A continued commitment to global health is important, as one of the key elements the speech hit on was the security of the United States. The fact is that public health, and treating neglected tropical diseases (NTDs) in particular is one of the simplest and most cost-effective ways to reduce global instability and improve the security of the United States. NTDs affect populations in nations which are not only poor, but frequently breeding grounds for radicalization and terrorism. According to a 2009 study by Dr. Peter Hotez, nations which are part of the Organization of Islamic Countries account for about half of the world’s schistosome infections, between 200 and 300 million cases of intestinal helminth infections, and a high rate of blinding trachoma. The links between global stability and treating NTDs is obvious when one considers the significant negative impact NTDs have socially, politically, and economically, and the established link between those social cleavages and extremism. Then consider that the top seven NTDs can be treated for a year for only $0.50 per person, and the value of NTD treatment becomes readily apparent.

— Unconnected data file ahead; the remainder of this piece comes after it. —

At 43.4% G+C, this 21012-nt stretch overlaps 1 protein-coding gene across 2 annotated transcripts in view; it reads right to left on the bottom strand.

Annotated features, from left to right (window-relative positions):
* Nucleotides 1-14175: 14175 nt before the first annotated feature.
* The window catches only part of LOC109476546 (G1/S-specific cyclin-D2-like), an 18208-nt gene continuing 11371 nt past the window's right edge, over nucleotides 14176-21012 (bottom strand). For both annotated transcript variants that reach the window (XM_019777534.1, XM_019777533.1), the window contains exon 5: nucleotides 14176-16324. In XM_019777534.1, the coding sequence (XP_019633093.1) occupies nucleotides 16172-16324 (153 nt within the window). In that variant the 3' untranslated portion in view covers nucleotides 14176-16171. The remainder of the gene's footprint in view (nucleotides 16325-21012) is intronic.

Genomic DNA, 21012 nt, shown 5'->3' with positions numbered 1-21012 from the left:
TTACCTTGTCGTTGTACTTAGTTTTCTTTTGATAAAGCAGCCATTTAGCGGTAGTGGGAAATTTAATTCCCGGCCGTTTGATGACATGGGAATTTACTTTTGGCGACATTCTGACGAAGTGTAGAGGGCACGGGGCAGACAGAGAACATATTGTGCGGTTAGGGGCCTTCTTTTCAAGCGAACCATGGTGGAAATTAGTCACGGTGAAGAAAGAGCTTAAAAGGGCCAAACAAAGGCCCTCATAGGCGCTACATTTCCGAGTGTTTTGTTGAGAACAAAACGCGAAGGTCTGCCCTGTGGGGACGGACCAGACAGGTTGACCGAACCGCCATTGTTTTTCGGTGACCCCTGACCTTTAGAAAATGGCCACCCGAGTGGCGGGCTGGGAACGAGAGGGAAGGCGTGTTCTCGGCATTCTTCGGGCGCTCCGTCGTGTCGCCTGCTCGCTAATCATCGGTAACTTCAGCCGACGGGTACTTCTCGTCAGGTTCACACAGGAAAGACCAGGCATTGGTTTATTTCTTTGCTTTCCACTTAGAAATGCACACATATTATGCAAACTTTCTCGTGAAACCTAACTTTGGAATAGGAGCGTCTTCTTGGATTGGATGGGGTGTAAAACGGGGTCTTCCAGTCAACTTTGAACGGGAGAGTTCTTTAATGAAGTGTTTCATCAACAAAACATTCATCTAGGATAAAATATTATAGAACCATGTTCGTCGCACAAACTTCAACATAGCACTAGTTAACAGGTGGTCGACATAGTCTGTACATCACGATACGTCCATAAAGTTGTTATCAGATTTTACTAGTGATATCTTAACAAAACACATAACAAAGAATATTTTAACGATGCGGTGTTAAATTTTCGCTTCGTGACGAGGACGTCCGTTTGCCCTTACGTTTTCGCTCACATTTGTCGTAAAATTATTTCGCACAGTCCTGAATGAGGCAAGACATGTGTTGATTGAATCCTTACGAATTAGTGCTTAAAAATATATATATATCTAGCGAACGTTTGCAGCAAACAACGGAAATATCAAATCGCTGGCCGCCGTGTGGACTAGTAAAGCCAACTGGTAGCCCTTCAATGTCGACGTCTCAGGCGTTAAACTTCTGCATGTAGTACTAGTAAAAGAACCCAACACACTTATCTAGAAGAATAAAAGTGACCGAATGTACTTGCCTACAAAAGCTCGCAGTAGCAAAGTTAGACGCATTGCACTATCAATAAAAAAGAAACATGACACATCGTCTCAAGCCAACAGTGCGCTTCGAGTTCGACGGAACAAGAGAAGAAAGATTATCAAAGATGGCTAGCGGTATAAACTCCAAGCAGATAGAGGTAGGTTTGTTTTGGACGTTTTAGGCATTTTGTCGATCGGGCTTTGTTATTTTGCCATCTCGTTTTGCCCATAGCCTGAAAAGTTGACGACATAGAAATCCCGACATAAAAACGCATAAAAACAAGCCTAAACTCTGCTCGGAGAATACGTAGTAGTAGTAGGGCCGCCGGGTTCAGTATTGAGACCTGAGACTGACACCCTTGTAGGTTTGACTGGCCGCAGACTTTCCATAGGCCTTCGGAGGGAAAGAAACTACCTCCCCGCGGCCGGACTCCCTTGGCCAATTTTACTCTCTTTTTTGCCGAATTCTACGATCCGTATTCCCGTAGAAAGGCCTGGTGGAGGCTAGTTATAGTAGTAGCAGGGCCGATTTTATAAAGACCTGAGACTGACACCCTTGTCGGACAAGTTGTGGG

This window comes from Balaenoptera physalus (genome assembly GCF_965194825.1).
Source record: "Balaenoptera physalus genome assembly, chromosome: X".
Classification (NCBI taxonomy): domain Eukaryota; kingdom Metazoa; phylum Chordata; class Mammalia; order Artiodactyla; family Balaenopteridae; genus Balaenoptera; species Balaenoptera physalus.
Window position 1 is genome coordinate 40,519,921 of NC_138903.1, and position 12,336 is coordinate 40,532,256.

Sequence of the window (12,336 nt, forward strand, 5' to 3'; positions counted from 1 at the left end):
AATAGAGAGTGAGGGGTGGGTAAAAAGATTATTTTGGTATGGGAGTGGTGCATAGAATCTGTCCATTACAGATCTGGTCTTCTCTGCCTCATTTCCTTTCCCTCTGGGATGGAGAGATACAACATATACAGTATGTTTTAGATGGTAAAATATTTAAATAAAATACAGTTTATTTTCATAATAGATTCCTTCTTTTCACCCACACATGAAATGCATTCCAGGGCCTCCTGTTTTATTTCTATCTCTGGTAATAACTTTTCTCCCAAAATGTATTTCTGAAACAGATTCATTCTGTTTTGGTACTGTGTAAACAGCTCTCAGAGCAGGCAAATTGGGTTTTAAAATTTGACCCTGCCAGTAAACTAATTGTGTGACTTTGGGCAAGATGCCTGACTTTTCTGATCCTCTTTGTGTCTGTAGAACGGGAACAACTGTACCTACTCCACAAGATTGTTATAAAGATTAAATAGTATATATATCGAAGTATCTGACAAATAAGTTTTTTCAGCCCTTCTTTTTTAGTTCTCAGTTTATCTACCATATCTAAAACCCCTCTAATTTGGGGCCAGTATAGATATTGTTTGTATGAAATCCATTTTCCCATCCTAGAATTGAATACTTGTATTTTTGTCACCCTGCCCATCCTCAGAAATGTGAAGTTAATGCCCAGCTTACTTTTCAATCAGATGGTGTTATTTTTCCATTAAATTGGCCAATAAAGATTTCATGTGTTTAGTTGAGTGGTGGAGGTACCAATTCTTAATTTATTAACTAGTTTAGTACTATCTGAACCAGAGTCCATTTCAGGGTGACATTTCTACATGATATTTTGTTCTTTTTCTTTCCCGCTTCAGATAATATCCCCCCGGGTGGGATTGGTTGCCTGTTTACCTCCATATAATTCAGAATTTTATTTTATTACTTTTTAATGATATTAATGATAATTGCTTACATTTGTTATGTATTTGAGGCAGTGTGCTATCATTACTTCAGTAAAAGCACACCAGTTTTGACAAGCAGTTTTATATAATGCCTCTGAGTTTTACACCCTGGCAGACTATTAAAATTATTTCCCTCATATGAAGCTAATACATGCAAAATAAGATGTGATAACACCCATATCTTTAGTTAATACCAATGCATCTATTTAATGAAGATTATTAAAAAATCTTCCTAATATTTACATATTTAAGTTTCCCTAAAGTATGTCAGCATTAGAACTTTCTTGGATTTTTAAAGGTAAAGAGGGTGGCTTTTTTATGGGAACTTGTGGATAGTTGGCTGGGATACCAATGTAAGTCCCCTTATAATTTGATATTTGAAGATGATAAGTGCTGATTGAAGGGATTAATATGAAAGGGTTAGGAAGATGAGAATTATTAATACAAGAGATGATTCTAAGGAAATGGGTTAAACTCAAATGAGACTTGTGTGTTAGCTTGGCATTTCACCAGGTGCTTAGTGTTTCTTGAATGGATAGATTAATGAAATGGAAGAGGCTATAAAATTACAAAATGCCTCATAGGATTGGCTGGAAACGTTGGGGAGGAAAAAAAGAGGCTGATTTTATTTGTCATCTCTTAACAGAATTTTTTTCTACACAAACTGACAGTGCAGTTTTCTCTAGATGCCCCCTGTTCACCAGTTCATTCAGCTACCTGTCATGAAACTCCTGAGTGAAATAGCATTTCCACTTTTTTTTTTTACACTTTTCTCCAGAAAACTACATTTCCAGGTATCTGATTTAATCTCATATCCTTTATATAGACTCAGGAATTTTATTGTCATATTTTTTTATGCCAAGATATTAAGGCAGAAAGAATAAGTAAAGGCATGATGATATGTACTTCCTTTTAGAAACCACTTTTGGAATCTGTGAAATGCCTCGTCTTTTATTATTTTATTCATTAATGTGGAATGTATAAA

One of the biggest applauses President Obama got yesterday was when he said “America must always stand on the side of freedom and human dignity. Always.”  If this administration keeps global health on their agenda, than they have taken a huge step to affirm that.

Interview with Dr. Peter Hotez on the Leonard Lopate Show!

January 28th, 2010

Listen to Dr. Hotezs interview on WNYC radios Leonard Lopate show to discuss hookworm, national security, and why investing in NTDs is a best buy in public health!

Parasites Paradise: Campus Challenge Participants Channel Rapper Coolio to Promote Their Campaign for NTDs!

January 28th, 2010

Our Campus Challenge is still in full swing until April 2nd, and a group of masters students studying Health Policy at the London School of Hygiene and Tropical Medicine  have created an amazing rap to raise funds for their team!

Dont we all love a good Coolio throwback now and then?

See it here!

We love this kind of creativity and ingenuity, and this team has definitely laid down the gauntlet!

Please also visit their Facebook page to read about their goal to run the Paris Half Marathon in March to raise money for NTDs!